The two latter hikes can get extremely hot on a sunny day as they are not taking you through a river. So avoid doing them between June and September, and wear a hat and sunscreen on a sunny day, no matter what time of the year.
6. Do Some Wine Tasting
Among the best things to do in Costa del Sol is to go on a wine tasting tour in Serrania de Ronda. While there are many amazing white villages along the route, Serrania de Ronda is also known for its wine.
Wine cultivation has been taking place in Andalucia since the 1st and 2nd century BC, and wines like Pinot Noir, Chardonnay, Petit Verdot, and Acinipo, among others, are still being cultivated.
Serrania de Ronda is one of the finest wine regions in Andalucia, and there are numerous wine yards in the area. On a wine tour of Serrania de Ronda, you will taste exquisite wine and learn more about the wine cultivation in Andalucia.
7. Cross An International Border Into Gibraltar
The tiny peninsula of Gibraltar is situated right off the coast of Cadiz’s La Linea, a short drive from the popular surf town of Tarifa. An easy day trip from Costa del Sol, and you find yourself on British territory.
Gibraltar is mainly known for its wild monkeys stealing from tourists, so look after your stuff when heading up to the Rock of Gibraltar. This is where you get the iconic views of the rock with the mainland in the background and can get tickets to visit the Upper Rock Nature Reserve, including the Ape’s Den, Saint Michael’s Cave, and the O’Hara’s Battery.
Gibraltar also has a number of other attractions worth your time. Head to the mosque, see the lighthouse at Europe Point, explore the Moorish Castle, and grab a bite to eat at the main square of Gibraltar’s historical center.
Day tours to Gibraltar leave daily from Malaga and the largest cities and towns on Costa del Sol.
Top tip! Do not forget your passport as you are crossing a country border.
8. Play A Round Of Golf
With more than 70 golf courses, Costa del Sol is commonly referred to as Costa del Golf. The coast is jam-packed with world-class golf resorts and a popular destination among golfers from all over Europe. The easy accessibility to reach Malaga airport and play golf in one of the best climates in Europe says it all.
The highest concentration of golf courses is between Mijas and Marbella. Stay in Cabopino, Mijas, or Chapparal to be close to the best ones. Alternatively, Fuengirola and Marbella are good places to base yourself to drive to the nearby golf courses.
9. The Alcazaba
No trip to Costa del Sol is complete without visiting Malaga’s top attractions, and the Alcazaba is truly one of them. Being the best-preserved Alcazaba in Spain, the fortification towers above the city’s ancient Roman Theater.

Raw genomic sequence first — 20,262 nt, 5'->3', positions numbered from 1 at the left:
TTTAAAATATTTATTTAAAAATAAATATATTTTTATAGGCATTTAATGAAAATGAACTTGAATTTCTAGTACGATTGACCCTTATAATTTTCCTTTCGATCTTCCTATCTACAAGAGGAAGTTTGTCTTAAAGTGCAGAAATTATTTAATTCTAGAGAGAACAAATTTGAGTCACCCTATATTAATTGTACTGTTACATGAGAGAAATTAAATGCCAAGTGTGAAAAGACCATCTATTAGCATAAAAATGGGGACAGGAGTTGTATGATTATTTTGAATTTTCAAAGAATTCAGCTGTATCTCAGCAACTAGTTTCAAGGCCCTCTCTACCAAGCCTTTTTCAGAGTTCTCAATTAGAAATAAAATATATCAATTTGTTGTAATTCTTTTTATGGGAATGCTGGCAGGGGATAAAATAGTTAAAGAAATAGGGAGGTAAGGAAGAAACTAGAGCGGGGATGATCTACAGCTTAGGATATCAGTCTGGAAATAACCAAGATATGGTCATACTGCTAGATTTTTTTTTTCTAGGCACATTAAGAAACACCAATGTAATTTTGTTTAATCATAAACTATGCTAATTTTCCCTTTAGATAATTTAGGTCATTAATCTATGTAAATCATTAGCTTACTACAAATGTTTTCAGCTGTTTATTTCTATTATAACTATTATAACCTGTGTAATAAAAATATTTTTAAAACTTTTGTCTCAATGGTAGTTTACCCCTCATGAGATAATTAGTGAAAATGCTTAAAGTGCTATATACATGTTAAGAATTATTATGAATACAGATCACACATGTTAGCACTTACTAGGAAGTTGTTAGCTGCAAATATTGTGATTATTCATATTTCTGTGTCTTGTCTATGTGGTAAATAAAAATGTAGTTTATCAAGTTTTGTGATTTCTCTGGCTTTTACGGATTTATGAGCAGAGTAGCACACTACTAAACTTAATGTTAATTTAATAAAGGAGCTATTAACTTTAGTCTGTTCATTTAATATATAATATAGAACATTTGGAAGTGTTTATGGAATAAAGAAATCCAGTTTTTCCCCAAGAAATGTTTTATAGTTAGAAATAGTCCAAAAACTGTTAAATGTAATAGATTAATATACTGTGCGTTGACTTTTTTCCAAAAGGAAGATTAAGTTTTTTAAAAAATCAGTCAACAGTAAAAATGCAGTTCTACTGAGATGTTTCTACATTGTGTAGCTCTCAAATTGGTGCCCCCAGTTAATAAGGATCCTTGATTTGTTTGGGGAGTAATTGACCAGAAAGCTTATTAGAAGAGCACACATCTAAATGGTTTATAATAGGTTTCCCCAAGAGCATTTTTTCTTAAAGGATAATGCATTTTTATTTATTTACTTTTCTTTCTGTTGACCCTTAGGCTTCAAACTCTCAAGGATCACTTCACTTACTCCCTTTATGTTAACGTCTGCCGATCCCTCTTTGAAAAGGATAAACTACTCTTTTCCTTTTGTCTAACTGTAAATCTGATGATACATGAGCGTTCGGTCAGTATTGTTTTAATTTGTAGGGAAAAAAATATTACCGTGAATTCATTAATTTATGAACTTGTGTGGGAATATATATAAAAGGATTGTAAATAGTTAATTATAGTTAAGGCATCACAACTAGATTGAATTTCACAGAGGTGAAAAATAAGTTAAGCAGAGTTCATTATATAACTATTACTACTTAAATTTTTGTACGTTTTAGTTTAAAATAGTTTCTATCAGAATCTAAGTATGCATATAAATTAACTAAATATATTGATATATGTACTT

When the Moors built the Alcazaba in the 11th century, it was used to defend Malaga against the Christians. Today, it offers spectacular views of Malaga and its port, while you can meander the gardens and courtyards and admire the ancient fountains decorating the courtyards. There is also an Archaeological Museum where you can see a vast Moorish ceramics and pottery collection.
Top tip: Entry to the Alcazaba is free on Sundays after 14:00.
10. Hike El Caminito Del Rey
Once known as one of the most dangerous hikes in the world, El Caminito del Rey was renovated and reopened in 2015. The walkway is pinned up to 100 meters up the vertical rock wall in the jaw-dropping Desfiladero de los Gaitanes Gorge.
The path goes just above the old, destroyed path, which has collapsed in several places so you can see it along the walk. This is not for the faint-hearted, though we assure you the path is now secure, and entry is controlled. You will get a mandatory helmet and security brief before your walk, whether you go on a guided tour or not.
The walk takes about 2 hours one way, and for the other direction, there is a shuttle bus that you have to pay cash on the bus. However, it is only 1.55 Euros. There are trains from Malaga to El Chorro, where the shuttle bus takes you to the start of the hike.
Top tip: Book your tickets online as early as possible as they get sold out quickly.
Visting Costa Del Sol Spain: FAQ’s
Is Costa del Sol safe?
Costa del Sol is a fairly safe destination. You need to watch your stuff like anywhere else in Europe. Occasional violent incidents happen, especially at night around nightclubs and bars, so it is recommended to take a taxi or walk-in busy streets over empty, dark streets at night.
What is Costa del Sol known for?
Costa del Sol is known for beaches, parties, golf, water sports, and hiking.
Is Costa del Sol expensive?
Compared to other parts of Andalucia, Costa del Sol is expensive, especially the areas around Marbella and Puerto Banus, which are mainly known for luxury. On the other hand, most parts of Costa del Sol are inexpensive compared to other countries – especially in northern Europe.
Where is Costa del Sol Spain?
Costa del Sol Spain stretches 150 kilometers from La Linea in the west to Nerja in the east, covering mainly Malaga province’s coastline.
How Do I Get To Costa Del Sol Spain?
If you’re traveling from Europe, Asia, the Middle East you can fly directly into the Málaga-Costa del Sol Airport, one of Spain’s busiest airports. As post-pandemic flights begin to be added back to flight maps, look out for the return of direct flights from New York City and Toronto.
If you’re already in Spain, you can take a high-speed train to Costa Del Sol from Madrid Barcelona, Seville, Valencia and other cities. From Madrid, the travel time is 2.5 hours.